Saturday, May 31, 2014

El "Punto Dulce" - The "Sweet Spot"

One of the things I’ve really come to love over my time here in the DR is translating.  From Spanish into English (easier), and from English into Spanish (more difficult).  And, the more I do it, the more I realize there is an art to it. 

Being true to what is said, but also keeping in mind differences in language and culture, is not always easy.  Anyone who has used an online translator has likely experienced a ‘word for word’ translation that makes absolutely no sense. 

An effective translator is an active participant in the process, but needs to keep the focus on the speaker, not themselves.  When I started translating, I ‘edited’ and ‘revised’ a whole lot.  I would take the general idea and then just kind of go with it, adding in my own embellishments to ‘strengthen’ what was being said. 
This was wrong, as it made it about me, not the speaker.  When a listener starts engaging me instead of directing their questions and comments to the speaker, I know I’m getting in the way.     
I’ve learned that it is important to not just translate the words, but the way in which it is said, too.  There is nothing worse than watching an impassioned speaker and then hearing the words translated in a flat monotone.  As odd as it sounds, this, too, detracts attention from the speaker and message. 

I still get frustrated when I don’t understand what is being said, and have to stop the flow of things to ask the speaker to repeat, or even find another phrase to get the point across.  Again, the attention is diverted, and both speaker and listener are pulled out of the moment.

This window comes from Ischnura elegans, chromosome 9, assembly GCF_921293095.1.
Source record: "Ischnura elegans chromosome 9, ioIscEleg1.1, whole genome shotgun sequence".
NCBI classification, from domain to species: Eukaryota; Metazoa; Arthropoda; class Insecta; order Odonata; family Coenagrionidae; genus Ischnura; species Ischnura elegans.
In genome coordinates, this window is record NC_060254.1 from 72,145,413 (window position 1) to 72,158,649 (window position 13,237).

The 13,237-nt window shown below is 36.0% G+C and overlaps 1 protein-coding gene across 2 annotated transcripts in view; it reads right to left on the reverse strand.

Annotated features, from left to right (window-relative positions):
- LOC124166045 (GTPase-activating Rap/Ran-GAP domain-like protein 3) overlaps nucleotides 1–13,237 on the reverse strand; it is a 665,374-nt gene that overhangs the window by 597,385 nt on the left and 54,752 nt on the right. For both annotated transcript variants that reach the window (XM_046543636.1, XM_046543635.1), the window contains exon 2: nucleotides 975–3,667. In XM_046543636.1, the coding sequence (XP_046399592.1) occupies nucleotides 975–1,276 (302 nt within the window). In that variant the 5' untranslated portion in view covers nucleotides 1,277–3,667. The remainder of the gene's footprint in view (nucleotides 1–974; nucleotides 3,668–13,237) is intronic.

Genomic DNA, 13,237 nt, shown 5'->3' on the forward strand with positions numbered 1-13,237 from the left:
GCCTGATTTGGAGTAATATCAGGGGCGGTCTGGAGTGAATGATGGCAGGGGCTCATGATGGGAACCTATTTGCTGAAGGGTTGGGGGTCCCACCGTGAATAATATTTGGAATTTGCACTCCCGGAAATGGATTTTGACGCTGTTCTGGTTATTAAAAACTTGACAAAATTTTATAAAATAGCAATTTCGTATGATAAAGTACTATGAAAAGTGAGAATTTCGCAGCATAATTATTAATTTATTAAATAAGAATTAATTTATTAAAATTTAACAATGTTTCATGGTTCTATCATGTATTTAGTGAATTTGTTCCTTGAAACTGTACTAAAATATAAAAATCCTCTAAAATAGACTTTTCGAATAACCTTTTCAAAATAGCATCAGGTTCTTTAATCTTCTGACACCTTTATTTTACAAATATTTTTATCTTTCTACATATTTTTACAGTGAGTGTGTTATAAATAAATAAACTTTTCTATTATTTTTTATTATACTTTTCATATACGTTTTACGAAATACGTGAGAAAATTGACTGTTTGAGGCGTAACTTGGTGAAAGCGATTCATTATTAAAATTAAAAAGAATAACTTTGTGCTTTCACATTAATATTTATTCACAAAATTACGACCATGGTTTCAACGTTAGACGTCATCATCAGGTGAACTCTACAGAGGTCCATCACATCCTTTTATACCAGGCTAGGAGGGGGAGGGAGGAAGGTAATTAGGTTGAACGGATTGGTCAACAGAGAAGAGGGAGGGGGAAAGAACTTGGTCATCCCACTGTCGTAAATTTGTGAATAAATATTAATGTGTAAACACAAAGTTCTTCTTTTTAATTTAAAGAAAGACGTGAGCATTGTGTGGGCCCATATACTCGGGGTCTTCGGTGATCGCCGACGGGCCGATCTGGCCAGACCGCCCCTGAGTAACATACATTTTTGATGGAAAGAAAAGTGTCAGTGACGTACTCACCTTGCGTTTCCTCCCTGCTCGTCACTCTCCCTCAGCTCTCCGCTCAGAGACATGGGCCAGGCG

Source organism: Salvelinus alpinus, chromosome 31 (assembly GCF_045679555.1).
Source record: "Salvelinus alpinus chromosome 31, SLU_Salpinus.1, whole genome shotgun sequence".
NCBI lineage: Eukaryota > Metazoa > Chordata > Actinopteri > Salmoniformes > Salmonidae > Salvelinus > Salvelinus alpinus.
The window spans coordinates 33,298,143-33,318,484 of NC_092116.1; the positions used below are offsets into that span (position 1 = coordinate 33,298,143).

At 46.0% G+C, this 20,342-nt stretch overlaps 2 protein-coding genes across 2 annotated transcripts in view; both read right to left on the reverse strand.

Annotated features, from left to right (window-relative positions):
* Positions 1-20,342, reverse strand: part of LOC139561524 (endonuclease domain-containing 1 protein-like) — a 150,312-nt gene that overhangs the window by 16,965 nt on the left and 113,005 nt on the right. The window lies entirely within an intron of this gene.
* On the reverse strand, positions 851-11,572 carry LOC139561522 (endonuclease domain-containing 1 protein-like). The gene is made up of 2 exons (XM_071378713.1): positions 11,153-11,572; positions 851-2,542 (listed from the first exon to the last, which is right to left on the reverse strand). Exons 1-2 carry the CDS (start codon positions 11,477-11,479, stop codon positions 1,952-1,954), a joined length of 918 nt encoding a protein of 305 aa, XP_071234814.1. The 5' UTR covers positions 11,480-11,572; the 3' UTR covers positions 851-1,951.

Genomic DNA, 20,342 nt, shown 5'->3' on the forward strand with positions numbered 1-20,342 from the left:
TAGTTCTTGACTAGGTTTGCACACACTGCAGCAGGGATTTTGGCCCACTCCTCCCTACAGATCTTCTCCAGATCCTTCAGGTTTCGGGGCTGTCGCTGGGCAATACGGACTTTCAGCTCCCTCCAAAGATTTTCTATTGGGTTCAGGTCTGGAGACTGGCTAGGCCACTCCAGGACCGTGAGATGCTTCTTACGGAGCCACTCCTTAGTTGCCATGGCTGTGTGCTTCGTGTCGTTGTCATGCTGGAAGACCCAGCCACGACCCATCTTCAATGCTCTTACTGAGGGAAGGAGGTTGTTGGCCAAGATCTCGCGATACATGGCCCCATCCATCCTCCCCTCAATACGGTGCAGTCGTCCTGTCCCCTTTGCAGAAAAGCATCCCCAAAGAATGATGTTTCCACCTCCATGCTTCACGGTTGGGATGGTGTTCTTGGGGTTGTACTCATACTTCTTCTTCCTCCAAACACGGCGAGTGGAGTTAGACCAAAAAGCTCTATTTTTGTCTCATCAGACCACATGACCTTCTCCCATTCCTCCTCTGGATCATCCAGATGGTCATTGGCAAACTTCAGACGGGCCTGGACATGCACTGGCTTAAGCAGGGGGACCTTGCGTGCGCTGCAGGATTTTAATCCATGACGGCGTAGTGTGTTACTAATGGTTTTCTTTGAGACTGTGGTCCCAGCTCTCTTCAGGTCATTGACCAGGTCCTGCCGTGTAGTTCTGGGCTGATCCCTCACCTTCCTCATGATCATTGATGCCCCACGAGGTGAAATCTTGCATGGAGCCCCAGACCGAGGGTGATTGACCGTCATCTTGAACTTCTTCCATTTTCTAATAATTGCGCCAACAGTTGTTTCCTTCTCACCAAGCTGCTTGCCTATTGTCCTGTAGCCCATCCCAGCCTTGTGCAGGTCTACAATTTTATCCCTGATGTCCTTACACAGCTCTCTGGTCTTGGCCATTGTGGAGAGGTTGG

A good translator is one you start to forget is there because it almost seems the speaker is speaking your language.  What keeps me at it, striving to improve, are those times when translation hits that ‘sweet spot’.  In those moments, Kimberley is put to the side. 

I remember one such occasion.  Daisy wanted to talk one-on-one with a troubled student.  Daisy’s English is good, but not sufficient for what she needed to say.  Daisy shared a story about her own life, connecting it to what was happening in the young woman’s.  In truth and love she spoke challenging words, encouraging the student to confront and then surrender years of hate.
As often happens in the Social Work site, the conversation led to tears.  Good tears, releasing pain and guilt.  I sat in between them, completely present, and yet, outside of it, too.  Even though I was doing 50% of the talking, the student was completely focused on Daisy, not me. 

The funny thing is, instead of feeling put-out, I felt content.  This wasn’t about me.  It was about allowing these two to connect at the heart level.  To speak and be understood.  To bless each other across languages and cultures.  For a time, the Social Work site felt like a sanctuary.  A holy place where Jesus met us.

As Christians we have the privilege and responsibility to help connect others to Jesus.  What kind of a ‘translator’ am I?  Is my style one of editing and even excising those parts of life with Christ that are difficult?  Do I use my own opinions to interpret, instead of allowing the Holy Spirit to speak through me? 

Am I so unenthused about my faith that the amazing, live-giving good news of salvation becomes a toneless drone?  Or, have I taken the trouble to learn enough of God’s ‘language’ as He has given in His Word, to share effectively?
Ideally, we mature in our faith, getting to the point where we decrease so that Christ in us will increase.  It’s not that we are not present, but it stops being about us.  When we are working in that ‘sweet spot’, we are a conduit, allowing God’s will, His words, to flow through us. 

There is a deep joy in this, that oneness with Christ which transforms lives.  Those moments come, and we are a part of something profound and holy.  We don’t always manage it, but, oh, when we do, it truly is sweet.         

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